Nancy Weaver’s red-stained knees were the giveaway that she was in the know.

It also indicated that she had bags of berries in her refrigerator and perhaps some also socked away in the freezer. Not only is she in the know, she had also been in the bog, the cranberry bog. The ruby pigment smeared on her pants was a harvesting badge of honor and I would soon have my own stained pants and freezer full of cranberries.

Thank Vineyard Open Land Foundation (VOLF) for its insight, commitment and perseverance to restore and operate a traditional and organic cranberry bog.

What Nancy, myself and many others know is that Cranberry Acres — VOLF’s Lambert’s Cove Road bog — is open to the public for cranberry harvesting. What a treat it was to be out on a warm November day on my hands and knees, face down in the dirt and picking crimson jewels for my holiday table and winter fruit needs.

Cranberry Acres and super-host Annette Anthony welcome people 10 a.m. to 4 p.m. every day except Wednesday and Sunday to get down and dirty and pick some cranberries. The cost is $10 per person and there is no limit to what you can harvest.

Cranberry bogs are a natural feature of our landscape. After the glaciers scoured the land, cavities were carved out and formed kettle holes. These eventually filled with sand and debris, creating the ideal habitat for cranberry vines to take hold. Natural bogs were harvested by Indigenous people before commercial operations were started on the Cape in 1816.

Of course, the Wampanoag traditionally harvested Island bogs and continue to do so. Many historic bogs were found across the Vineyard with notable family names including Dutton, Kidder, Flynn, Bodfish, Howland, Goethals and others who tried their hand at harvesting and selling cranberries. Bog operations became more popular after the whaling industry died. They continued through the mid-1900s, though many of these bogs were damaged by the 1938 hurricane.

At the Cranberry Acres site, the bogs were active from the late 1880s through the 1970s. Manny Duarte was the last cranberry farmer at the site. He purchased the property in 1940, when a barrel of cranberries — around 100 pounds — could be sold for $32. Demand decreased after World War II and prices that farmers could get plummeted to $5 per barrel in 1965. The Duarte family turned the land into a campground when cranberries failed to provide a living.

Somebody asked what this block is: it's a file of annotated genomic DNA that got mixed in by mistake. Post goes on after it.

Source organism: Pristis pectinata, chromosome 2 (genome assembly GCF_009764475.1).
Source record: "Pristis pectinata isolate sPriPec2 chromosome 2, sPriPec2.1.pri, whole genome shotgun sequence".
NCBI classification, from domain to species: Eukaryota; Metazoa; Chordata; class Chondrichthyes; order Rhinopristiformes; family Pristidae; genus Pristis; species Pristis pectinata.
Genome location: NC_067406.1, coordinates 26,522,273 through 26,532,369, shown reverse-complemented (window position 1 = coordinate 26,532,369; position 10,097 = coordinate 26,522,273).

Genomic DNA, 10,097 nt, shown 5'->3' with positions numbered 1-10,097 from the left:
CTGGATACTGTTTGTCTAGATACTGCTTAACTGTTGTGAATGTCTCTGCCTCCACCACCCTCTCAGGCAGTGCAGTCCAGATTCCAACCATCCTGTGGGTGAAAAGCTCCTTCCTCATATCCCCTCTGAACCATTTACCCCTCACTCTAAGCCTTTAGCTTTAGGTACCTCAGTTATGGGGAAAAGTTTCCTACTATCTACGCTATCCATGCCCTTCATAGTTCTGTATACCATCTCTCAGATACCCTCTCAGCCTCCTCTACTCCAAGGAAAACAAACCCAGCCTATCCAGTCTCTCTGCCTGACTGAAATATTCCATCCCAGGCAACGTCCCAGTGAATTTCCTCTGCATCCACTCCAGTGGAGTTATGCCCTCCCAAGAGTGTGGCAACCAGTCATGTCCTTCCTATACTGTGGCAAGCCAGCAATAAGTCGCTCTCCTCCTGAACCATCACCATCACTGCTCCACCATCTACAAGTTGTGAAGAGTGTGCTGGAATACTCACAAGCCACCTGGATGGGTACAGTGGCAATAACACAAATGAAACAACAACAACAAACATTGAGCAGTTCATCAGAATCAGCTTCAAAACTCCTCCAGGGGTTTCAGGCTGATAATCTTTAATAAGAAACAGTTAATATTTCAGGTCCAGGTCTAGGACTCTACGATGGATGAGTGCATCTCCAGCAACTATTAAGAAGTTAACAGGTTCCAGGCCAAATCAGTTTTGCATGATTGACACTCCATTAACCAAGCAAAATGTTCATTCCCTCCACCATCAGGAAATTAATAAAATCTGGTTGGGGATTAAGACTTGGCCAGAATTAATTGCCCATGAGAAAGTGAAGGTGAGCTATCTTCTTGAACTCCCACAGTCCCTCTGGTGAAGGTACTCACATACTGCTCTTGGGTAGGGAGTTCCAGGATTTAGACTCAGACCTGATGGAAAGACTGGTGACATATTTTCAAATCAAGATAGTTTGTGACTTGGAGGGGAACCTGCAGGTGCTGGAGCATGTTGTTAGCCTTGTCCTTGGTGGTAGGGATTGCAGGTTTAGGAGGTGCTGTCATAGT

Vineyard Open Land Foundation purchased the property in 1983 and spent considerable time, money, and effort to create and manage the bog we see today. It serves as a demonstration site for an environmentally-friendly, economically-viable, organic cranberry bog. Though many think of cranberry bogs as wetlands, no waders are needed to harvest these glorious globs of fruit. This bog is dry, though the year-round process requires flooding two times per year: once in the winter to maintain the temperature and another in the spring for insect control.

The harvest and processing of cranberries is fascinating. The barn on site was built in the 1800s and has been beautifully restored. The antique equipment inside is used to winnow and sort the cranberries, though human hands do the final quality control separating the berries into premium and seconds for sale at farms and stores Islandwide and used by restaurants for their fall specialties.

There is so much more to say and see about the cranberry operation at the Lambert’s Cove site, but the best thing to do is experience it for yourself. Take my advice and go make harvesting memories — but be sure to wear pants that you don’t mind staining red with bits of mashed and juicy cranberries.

Suzan Bellincampi is Islands director for Felix Neck Wildlife Sanctuary in Edgartown and the Nantucket Wildlife Sanctuaries. She is also the author of Martha’s Vineyard: A Field Guide to Island Nature and The Nature of Martha’s Vineyard.